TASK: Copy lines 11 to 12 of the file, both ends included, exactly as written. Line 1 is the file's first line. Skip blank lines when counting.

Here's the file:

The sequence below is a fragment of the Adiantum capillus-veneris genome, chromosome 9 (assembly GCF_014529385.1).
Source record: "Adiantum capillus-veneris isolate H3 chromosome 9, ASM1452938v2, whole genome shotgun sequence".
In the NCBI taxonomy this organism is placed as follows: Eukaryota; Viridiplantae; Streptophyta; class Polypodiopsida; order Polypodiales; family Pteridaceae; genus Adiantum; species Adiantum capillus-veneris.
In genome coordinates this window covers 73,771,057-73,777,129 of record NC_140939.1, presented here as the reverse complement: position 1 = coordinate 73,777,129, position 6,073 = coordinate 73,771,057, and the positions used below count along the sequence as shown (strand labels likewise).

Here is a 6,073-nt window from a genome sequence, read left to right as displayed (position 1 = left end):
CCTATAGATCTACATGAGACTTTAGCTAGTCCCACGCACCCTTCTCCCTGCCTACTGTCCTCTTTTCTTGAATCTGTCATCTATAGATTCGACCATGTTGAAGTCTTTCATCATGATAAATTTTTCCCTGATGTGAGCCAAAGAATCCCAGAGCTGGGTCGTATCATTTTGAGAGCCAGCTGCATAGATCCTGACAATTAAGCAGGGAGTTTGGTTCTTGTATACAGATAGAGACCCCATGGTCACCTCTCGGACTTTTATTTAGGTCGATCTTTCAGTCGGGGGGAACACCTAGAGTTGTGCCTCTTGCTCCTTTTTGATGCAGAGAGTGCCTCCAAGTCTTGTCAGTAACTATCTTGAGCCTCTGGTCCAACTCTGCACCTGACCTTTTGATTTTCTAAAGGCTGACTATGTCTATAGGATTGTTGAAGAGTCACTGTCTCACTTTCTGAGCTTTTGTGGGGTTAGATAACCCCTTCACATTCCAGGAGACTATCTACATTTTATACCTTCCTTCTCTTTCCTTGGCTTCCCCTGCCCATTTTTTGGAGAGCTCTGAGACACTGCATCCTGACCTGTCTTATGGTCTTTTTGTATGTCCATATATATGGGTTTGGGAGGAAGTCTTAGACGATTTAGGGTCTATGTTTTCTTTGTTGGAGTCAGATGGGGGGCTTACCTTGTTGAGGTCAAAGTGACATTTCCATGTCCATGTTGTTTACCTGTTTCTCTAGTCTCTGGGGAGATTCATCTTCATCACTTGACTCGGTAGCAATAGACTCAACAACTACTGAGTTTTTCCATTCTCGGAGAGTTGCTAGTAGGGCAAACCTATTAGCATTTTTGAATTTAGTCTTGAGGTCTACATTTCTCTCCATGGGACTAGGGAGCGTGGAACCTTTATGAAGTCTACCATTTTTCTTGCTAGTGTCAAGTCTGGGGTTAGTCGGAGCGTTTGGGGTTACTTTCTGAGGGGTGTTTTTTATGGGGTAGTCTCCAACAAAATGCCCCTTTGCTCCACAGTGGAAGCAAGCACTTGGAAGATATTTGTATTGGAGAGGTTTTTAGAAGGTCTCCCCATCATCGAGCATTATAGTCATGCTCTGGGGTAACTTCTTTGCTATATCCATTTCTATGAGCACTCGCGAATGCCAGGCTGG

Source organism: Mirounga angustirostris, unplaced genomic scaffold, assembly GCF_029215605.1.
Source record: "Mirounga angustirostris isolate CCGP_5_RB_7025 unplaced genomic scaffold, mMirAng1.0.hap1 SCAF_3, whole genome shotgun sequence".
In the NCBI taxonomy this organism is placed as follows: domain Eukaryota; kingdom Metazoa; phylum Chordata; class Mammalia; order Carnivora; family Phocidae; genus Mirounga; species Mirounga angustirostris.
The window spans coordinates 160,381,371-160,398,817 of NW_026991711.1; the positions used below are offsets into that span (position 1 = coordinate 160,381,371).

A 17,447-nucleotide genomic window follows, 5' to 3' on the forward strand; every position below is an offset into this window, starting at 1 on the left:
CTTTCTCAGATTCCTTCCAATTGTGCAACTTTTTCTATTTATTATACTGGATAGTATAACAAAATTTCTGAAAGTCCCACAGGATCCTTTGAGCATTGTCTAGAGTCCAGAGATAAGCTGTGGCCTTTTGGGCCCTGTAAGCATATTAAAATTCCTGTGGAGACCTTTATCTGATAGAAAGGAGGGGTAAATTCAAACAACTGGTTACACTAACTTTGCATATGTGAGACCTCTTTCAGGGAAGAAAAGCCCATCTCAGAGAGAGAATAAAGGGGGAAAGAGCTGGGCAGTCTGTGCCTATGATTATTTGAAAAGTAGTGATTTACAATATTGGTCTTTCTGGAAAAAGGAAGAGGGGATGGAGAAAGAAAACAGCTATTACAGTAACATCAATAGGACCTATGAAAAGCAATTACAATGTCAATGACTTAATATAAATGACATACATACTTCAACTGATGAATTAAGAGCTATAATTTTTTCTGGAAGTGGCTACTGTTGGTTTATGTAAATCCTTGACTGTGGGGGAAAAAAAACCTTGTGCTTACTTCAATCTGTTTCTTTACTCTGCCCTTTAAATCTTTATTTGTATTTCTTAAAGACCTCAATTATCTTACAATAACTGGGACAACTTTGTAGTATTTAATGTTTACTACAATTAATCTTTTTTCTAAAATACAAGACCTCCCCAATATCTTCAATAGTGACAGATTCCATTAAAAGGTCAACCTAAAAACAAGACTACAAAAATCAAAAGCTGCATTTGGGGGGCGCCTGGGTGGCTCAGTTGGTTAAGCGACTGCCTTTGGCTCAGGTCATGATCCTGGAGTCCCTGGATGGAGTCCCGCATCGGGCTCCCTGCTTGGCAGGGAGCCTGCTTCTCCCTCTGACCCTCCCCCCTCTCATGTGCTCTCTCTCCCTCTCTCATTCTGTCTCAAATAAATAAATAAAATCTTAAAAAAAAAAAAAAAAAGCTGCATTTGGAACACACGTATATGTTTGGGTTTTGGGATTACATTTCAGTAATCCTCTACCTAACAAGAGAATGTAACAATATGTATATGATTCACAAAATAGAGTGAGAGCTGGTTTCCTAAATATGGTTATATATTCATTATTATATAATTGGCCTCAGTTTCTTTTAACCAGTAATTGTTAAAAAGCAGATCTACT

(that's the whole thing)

A 17,447-nucleotide genomic window follows, 5' to 3' on the forward strand; every position below is an offset into this window, starting at 1 on the left:
CTTTCTCAGATTCCTTCCAATTGTGCAACTTTTTCTATTTATTATACTGGATAGTATAACAAAATTTCTGAAAGTCCCACAGGATCCTTTGAGCATTGTCTAGAGTCCAGAGATAAGCTGTGGCCTTTTGGGCCCTGTAAGCATATTAAAATTCCTGTGGAGACCTTTATCTGATAGAAAGGAGGGGTAAATTCAAACAACTGGTTACACTAACTTTGCATATGTGAGACCTCTTTCAGGGAAGAAAAGCCCATCTCAGAGAGAGAATAAAGGGGGAAAGAGCTGGGCAGTCTGTGCCTATGATTATTTGAAAAGTAGTGATTTACAATATTGGTCTTTCTGGAAAAAGGAAGAGGGGATGGAGAAAGAAAACAGCTATTACAGTAACATCAATAGGACCTATGAAAAGCAATTACAATGTCAATGACTTAATATAAATGACATACATACTTCAACTGATGAATTAAGAGCTATAATTTTTTCTGGAAGTGGCTACTGTTGGTTTATGTAAATCCTTGACTGTGGGGGAAAAAAAACCTTGTGCTTACTTCAATCTGTTTCTTTACTCTGCCCTTTAAATCTTTATTTGTATTTCTTAAAGACCTCAATTATCTTACAATAACTGGGACAACTTTGTAGTATTTAATGTTTACTACAATTAATCTTTTTTCTAAAATACAAGACCTCCCCAATATCTTCAATAGTGACAGATTCCATTAAAAGGTCAACCTAAAAACAAGACTACAAAAATCAAAAGCTGCATTTGGGGGGCGCCTGGGTGGCTCAGTTGGTTAAGCGACTGCCTTTGGCTCAGGTCATGATCCTGGAGTCCCTGGATGGAGTCCCGCATCGGGCTCCCTGCTTGGCAGGGAGCCTGCTTCTCCCTCTGACCCTCCCCCCTCTCATGTGCTCTCTCTCCCTCTCTCATTCTGTCTCAAATAAATAAATAAAATCTTAAAAAAAAAAAAAAAAAGCTGCATTTGGAACACACGTATATGTTTGGGTTTTGGGATTACATTTCAGTAATCCTCTACCTAACAAGAGAATGTAACAATATGTATATGATTCACAAAATAGAGTGAGAGCTGGTTTCCTAAATATGGTTATATATTCATTATTATATAATTGGCCTCAGTTTCTTTTAACCAGTAATTGTTAAAAAGCAGATCTACT